When the buzzer sounded on the 2009-10 Boston Celtic season it seemed as if the last image of the Big Three era was going to be of them walking off the Staples Center court with Purple and Gold confetti raining down on them. Certainly not the way fans of this team wanted to see them go out. What made the loss worse, was the sense of finality to it. It just felt like it was the end for this group. During the regular season the Celtics looked far too old to ever contend for another title, but their improbable and unexpected run to Game 7 of the NBA Finals was enough to convince Danny Ainge and Doc Rivers that this core group of players could do it again in years to come. River’s return was the first shoe to fall in a series of contractual and business moves that would ensure the Big Three era would go on.
On June 30th, Rivers notified the Boston Globe he would return to coach the 2010-11 season, saying he wanted “another crack at it with this group.” This group, maybe Doc knew something we didn’t, but at that point “this group” was far from guaranteed to be back. Ray Allen was an unrestricted free agent, and just the night before lifetime Celtic Paul Pierce had opted out of his contract seemingly with intentions to test the free agent waters. Could River’s decision have backfired? Not exactly.
Pierce had said countless times throughout his career that he would like to be a Celtic for life, so his decision to leave his guaranteed $21.5 million on the table and possibly his team was shocking. But Pierce’s decision to opt out was far from a betrayal, in fact it was an unselfish move of loyalty. Pierce neglected to even consider other teams in free agency, he resigned with the Celtics for less money, approximately $15 million over four years, clearing about $12 million in cap space for 2010-11 when factoring in luxury tax.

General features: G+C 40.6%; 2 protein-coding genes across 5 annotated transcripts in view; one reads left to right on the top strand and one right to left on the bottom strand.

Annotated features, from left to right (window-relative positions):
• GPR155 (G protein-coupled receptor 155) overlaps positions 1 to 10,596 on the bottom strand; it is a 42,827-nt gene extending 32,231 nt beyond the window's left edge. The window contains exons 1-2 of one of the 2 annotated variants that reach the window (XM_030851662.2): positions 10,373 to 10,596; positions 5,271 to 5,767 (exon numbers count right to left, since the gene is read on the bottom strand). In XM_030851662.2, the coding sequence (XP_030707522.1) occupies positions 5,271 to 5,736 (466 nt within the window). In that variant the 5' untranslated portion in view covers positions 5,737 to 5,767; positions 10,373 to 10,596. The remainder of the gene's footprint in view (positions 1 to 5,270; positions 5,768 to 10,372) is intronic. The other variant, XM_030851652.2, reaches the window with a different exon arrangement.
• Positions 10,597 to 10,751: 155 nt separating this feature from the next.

Two of the off-season’s biggest questions were answered quickly and painlessly. Ray Allen decision was next on the docket, and he followed in the footsteps of Pierce seemingly not even entertaining offers from other teams before resigning with the Celtics for two years.
These quick and painless contract discussions (as opposed to some other free agents, who could I be thinking of?) indicate that Doc, Pierce, and Allen all had a strong preference to return with the Celtics. During the Big Three era unselfishness and teamwork has been their on court style of play, this off-season proved that they act similarly in their contractual negotiations. With the freed up cap space the Celtics were able to sign Jermaine O’Neal in an effort to shore up their glaring rebounding problems.
Many people saw this off-season as a chance for the Celtics to move on from the Big 3 and get younger, but let’s not forget this team had a double digit lead with a quarter to play in Game 7 of the NBA Finals. Yes they are old, but even if Pierce and Allen had signed elsewhere the chances of the Celtics signing one of this year marquee free agents was minimal. This group of players gives the team the best chance at success for the immediate years. I wasn’t alive for when the Celtics Big Three of the 80′s abruptly plummeted to a 42 win team in the season of 1988-89, but I understand the worries of those Celtic fans. For now this team is worthy of “another crack at it.”
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Written by Mike Fillyaw